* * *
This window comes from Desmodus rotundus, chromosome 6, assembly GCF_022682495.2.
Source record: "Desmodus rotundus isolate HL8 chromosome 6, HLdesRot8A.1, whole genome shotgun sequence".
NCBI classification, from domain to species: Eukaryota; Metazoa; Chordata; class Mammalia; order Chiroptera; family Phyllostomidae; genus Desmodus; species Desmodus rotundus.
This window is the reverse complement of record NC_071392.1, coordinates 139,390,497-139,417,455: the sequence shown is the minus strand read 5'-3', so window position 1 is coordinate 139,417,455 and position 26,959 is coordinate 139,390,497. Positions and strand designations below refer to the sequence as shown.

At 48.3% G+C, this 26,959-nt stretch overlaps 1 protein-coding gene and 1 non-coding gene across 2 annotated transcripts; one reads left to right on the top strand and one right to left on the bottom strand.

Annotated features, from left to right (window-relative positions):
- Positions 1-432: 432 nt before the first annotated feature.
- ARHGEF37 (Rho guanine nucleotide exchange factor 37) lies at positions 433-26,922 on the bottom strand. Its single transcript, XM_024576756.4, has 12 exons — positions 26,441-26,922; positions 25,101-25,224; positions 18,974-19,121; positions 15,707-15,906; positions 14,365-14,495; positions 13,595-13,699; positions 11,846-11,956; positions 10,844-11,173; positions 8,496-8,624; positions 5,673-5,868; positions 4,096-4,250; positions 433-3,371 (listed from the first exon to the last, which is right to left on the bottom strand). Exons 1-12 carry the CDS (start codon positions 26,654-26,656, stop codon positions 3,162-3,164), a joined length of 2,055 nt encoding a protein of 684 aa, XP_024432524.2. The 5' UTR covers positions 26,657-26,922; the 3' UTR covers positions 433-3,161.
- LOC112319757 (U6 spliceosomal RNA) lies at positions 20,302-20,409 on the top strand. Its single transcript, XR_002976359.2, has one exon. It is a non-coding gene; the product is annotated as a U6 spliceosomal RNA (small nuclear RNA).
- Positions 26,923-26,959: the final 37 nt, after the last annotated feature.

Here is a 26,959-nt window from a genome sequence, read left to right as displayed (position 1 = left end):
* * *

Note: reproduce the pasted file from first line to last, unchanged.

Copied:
This window comes from Desmodus rotundus, chromosome 6, assembly GCF_022682495.2.
Source record: "Desmodus rotundus isolate HL8 chromosome 6, HLdesRot8A.1, whole genome shotgun sequence".
NCBI classification, from domain to species: Eukaryota; Metazoa; Chordata; class Mammalia; order Chiroptera; family Phyllostomidae; genus Desmodus; species Desmodus rotundus.
This window is the reverse complement of record NC_071392.1, coordinates 139,390,497-139,417,455: the sequence shown is the minus strand read 5'-3', so window position 1 is coordinate 139,417,455 and position 26,959 is coordinate 139,390,497. Positions and strand designations below refer to the sequence as shown.

At 48.3% G+C, this 26,959-nt stretch overlaps 1 protein-coding gene and 1 non-coding gene across 2 annotated transcripts; one reads left to right on the top strand and one right to left on the bottom strand.

Annotated features, from left to right (window-relative positions):
- Positions 1-432: 432 nt before the first annotated feature.
- ARHGEF37 (Rho guanine nucleotide exchange factor 37) lies at positions 433-26,922 on the bottom strand. Its single transcript, XM_024576756.4, has 12 exons — positions 26,441-26,922; positions 25,101-25,224; positions 18,974-19,121; positions 15,707-15,906; positions 14,365-14,495; positions 13,595-13,699; positions 11,846-11,956; positions 10,844-11,173; positions 8,496-8,624; positions 5,673-5,868; positions 4,096-4,250; positions 433-3,371 (listed from the first exon to the last, which is right to left on the bottom strand). Exons 1-12 carry the CDS (start codon positions 26,654-26,656, stop codon positions 3,162-3,164), a joined length of 2,055 nt encoding a protein of 684 aa, XP_024432524.2. The 5' UTR covers positions 26,657-26,922; the 3' UTR covers positions 433-3,161.
- LOC112319757 (U6 spliceosomal RNA) lies at positions 20,302-20,409 on the top strand. Its single transcript, XR_002976359.2, has one exon. It is a non-coding gene; the product is annotated as a U6 spliceosomal RNA (small nuclear RNA).
- Positions 26,923-26,959: the final 37 nt, after the last annotated feature.

Here is a 26,959-nt window from a genome sequence, read left to right as displayed (position 1 = left end):